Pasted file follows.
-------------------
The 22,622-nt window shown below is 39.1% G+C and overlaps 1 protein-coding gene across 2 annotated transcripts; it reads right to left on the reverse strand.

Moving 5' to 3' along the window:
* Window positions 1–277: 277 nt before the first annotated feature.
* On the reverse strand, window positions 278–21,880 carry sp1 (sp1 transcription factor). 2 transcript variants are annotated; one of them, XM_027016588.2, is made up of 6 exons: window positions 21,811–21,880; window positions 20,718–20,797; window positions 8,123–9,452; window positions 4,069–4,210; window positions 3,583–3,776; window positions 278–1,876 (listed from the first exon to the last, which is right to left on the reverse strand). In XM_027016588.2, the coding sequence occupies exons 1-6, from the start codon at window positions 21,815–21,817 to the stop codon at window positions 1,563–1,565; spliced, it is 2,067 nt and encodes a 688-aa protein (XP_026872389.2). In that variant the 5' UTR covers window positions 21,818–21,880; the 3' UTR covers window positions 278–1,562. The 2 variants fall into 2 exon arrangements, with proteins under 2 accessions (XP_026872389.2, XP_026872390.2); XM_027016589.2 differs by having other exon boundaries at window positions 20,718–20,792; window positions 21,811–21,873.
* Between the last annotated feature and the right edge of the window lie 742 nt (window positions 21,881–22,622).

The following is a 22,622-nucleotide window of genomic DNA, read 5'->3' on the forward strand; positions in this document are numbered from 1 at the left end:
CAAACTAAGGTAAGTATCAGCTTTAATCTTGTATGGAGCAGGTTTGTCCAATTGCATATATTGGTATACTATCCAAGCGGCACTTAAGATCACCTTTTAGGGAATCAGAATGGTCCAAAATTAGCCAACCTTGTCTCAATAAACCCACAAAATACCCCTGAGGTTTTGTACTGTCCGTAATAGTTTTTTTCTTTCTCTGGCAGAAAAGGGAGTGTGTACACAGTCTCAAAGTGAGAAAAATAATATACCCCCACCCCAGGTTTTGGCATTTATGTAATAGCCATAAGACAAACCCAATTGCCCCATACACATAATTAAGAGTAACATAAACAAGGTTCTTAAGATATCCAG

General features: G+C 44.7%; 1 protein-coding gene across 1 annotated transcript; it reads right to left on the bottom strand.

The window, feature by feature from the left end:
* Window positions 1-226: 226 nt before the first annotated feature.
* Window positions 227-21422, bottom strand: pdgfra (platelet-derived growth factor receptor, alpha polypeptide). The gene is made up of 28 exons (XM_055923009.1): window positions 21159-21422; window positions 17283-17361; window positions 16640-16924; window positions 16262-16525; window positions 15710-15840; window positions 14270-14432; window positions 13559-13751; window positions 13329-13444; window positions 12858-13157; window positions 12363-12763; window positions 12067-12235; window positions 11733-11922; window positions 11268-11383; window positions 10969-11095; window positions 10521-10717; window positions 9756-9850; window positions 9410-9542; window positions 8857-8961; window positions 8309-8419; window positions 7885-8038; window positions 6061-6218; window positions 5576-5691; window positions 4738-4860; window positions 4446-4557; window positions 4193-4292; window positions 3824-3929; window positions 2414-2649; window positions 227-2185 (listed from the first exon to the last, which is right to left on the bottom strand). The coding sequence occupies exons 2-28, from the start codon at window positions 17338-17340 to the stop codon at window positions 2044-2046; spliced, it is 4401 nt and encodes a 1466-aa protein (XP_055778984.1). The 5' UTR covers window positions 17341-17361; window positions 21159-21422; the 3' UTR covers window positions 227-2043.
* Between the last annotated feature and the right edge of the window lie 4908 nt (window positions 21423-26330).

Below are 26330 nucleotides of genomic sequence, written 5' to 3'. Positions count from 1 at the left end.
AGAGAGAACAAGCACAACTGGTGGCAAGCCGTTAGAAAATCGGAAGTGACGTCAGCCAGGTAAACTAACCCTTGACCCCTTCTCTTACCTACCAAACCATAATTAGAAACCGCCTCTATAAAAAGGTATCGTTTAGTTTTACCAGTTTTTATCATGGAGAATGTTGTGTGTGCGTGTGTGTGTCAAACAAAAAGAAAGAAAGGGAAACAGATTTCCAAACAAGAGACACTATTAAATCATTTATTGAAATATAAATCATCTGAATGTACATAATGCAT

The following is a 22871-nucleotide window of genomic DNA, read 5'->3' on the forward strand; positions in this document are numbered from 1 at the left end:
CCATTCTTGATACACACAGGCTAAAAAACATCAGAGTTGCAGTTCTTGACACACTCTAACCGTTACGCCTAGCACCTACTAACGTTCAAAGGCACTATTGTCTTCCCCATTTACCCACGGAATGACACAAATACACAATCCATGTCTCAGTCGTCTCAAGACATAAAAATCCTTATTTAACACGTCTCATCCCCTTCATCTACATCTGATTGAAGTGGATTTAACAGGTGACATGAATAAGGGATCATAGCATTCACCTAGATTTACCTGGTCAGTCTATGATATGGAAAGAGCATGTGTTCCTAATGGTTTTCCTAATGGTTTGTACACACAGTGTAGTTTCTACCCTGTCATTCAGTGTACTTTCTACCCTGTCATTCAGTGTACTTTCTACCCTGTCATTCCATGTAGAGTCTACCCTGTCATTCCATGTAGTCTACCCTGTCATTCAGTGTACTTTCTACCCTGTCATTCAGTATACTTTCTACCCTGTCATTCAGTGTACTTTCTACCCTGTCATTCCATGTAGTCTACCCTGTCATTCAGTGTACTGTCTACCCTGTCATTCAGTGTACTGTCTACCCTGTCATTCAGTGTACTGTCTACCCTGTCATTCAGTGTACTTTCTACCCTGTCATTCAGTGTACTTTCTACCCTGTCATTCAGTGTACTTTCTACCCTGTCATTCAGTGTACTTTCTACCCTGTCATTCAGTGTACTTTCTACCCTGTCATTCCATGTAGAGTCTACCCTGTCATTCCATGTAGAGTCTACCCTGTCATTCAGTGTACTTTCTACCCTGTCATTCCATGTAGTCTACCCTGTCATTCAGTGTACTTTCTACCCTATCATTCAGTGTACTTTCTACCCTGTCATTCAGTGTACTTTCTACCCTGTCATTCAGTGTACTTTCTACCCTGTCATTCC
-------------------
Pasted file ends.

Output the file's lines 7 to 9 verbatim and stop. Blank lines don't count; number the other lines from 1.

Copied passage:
CAAACTAAGGTAAGTATCAGCTTTAATCTTGTATGGAGCAGGTTTGTCCAATTGCATATATTGGTATACTATCCAAGCGGCACTTAAGATCACCTTTTAGGGAATCAGAATGGTCCAAAATTAGCCAACCTTGTCTCAATAAACCCACAAAATACCCCTGAGGTTTTGTACTGTCCGTAATAGTTTTTTTCTTTCTCTGGCAGAAAAGGGAGTGTGTACACAGTCTCAAAGTGAGAAAAATAATATACCCCCACCCCAGGTTTTGGCATTTATGTAATAGCCATAAGACAAACCCAATTGCCCCATACACATAATTAAGAGTAACATAAACAAGGTTCTTAAGATATCCAG

General features: G+C 44.7%; 1 protein-coding gene across 1 annotated transcript; it reads right to left on the bottom strand.

The window, feature by feature from the left end: